How Big Businesses Market Themselves — And What Small Businesses Should Do Differently

English: Copy of a 1905 Studebaker Electric Ca...

1905 Studebaker Electric Car Ad (Photo credit: Wikipedia)

Have you watched TV lately? It’s almost Memorial Day weekend here in the US and the airwaves are full of ads from large businesses promoting big sales. The department stores, the appliance stores, and the car dealers are all running non-stop ads shouting at people to shop now!

It seems every big business is marketing themselves the same way: buy now! low low prices! Are you tempted to market your small business the same way?

The trouble with those ads is that it’s kind of hard to tell one from the other. The car ads are especially bad. They tend to fall into one of two categories.

Look at us!

The first big business ad approach is what I call “isn’t our car pretty” ads. They tend to feature the car perched on a mountain. Or, driving down a twisty road. They sometimes talk about mileage or horsepower, or “best-in-class” accolades. These are the big business branding ads.

We have experience!

The local dealer ads are a bit different. They star the owner, or sometimes, what appears to be his daughter (not a professional actor). They usually spend the entire ad talking about how long they’ve been in business, or their great service, and great prices. Sometimes, they shout (this is New York, after all).

I call these the “me! me! me!” ads.

Either way, they all tend to blend into each other. You really can’t tell the Honda dealer ad from the Lexus dealer ad or the Ford dealer ad. The only difference is the strength of the “New Yawk” accent. It would be easy to switch them around, without noticing a change.

Generic isn’t remarkable

Small business marketers often do this too. The marketing all looks pretty much the same. You could swap the logos on their web sites and not notice much of a difference between business A and business B. They fail the remarkability test.

Be memorable, not broken

Back to the car dealers for a moment. What if, instead of the same old, boring, interchangeable ads, they decided to do something a bit different. Something that would be memorable, rather than dull and “broken.”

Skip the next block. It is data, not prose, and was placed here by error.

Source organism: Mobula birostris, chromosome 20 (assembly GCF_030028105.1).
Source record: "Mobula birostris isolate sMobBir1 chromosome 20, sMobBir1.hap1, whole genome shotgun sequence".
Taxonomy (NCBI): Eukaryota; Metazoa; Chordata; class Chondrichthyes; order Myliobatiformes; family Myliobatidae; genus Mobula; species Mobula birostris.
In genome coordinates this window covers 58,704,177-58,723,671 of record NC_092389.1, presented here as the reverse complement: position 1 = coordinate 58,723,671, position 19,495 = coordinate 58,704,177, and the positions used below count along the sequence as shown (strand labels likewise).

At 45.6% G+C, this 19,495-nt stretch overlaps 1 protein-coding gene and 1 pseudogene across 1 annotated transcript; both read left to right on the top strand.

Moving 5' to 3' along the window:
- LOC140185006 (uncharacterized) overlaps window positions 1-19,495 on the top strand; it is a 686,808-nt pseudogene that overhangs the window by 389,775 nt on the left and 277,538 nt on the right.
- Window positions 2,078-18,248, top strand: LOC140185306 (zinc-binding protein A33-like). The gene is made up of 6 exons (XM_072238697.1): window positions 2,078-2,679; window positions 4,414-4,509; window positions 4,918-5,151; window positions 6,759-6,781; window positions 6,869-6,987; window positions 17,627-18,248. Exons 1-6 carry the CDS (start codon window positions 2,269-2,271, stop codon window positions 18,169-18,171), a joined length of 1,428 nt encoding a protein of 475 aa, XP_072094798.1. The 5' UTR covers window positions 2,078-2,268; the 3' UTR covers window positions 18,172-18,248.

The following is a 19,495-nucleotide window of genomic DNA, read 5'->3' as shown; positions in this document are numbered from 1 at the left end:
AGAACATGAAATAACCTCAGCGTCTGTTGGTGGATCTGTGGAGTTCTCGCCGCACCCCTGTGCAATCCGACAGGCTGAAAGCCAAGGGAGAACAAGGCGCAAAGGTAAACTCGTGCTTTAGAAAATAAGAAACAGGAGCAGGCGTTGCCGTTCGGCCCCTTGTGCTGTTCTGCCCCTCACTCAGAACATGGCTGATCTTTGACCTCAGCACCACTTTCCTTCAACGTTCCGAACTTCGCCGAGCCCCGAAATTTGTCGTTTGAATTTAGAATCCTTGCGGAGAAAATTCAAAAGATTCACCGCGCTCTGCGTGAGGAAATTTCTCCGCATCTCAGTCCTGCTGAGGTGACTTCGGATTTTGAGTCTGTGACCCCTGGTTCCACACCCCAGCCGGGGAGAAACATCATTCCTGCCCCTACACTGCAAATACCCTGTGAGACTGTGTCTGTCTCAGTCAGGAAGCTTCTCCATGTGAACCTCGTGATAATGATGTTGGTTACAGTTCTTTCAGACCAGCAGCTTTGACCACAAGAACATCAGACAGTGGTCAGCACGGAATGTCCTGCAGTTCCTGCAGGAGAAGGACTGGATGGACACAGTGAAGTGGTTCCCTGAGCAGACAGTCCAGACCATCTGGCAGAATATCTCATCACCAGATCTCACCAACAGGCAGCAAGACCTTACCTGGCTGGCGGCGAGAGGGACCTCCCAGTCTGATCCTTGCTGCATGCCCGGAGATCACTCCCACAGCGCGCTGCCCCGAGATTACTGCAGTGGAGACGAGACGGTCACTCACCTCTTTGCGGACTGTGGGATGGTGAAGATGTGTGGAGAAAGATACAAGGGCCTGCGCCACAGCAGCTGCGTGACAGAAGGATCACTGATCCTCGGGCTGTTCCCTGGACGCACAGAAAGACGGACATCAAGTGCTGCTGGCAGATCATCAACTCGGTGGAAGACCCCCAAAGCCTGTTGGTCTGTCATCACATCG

And involve the viewers, rather than encouraging them to hit the mute button. I don’t know about you, but I can find the mute button without looking. And it’s the most worn-out button on the remote.

Smart small business marketers tell a story instead

All businesses need stories.  Stories and emotions are what really sell people, not shouting, or ‘rational’ arguments, or long lists of features.

There are so many stories associated with buying cars. The first car you ever bought. How excited you were. Maybe a little nervous too. It seemed like such a grown-up thing to do.

Imagine if the car dealer showed a college grad buying her first car.  Saving her money, going in to the dealer, choosing the car, and the joy on her face when she bought it.

Or, what about a couple buying a bigger car because they’re going to be parents (and need more space).  Put it that way, and the ad practically writes itself.

Much more interesting than yelling about years in business or big discounts if you buy a car before next Tuesday.

You can do this too

Take another look at your own marketing.  Is it generic? Or is it memorable? If it’s generic, do you have stories to tell?  They can be your own stories of success, or even better, your clients’ success stories.

You could share the story of how your product design skills turned someone’s dream of selling the ultimate tomato slicer into reality.

Or, how your ghostwriting helped an all-star athlete rocket to the top of the bestseller lists.

Or, even the “$75,000,000 hello” (a true story).

What stories can you tell?

9 Steps to Writing a Better Blog

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Blogging can be a bit scary (especially when you first start out). Staring at that blank screen can be intimidating. What do I write? Will anyone read it?

Here are nine ways to make your blog better.

  1. Write a great headline.   Some say write the headline first, others suggest doing it last. Either way, the headline is what draws people in and gets them to read more.
  2. Use subheads.  These are little signposts that point out new, important points.  They’re helpful for people who skim (rather than read every word), and also for search engines.  Use <h2> tags in your subheads to signal, “hey, this is important stuff.”
  3. Write short paragraphs.  They’re much easier to read online than long blocks of text.
  4. Use short, easy words. It’s tempting (especially if you’re a writer) to show off your vocabulary, but don’t do it. Write conversationally instead. Pretend you’re talking to a friend.
  5. Build a series of posts.  They’ll keep people reading (and coming back) to see what happens next.  Think of soap operas or cartoons (tune in next week, when Penelope says….).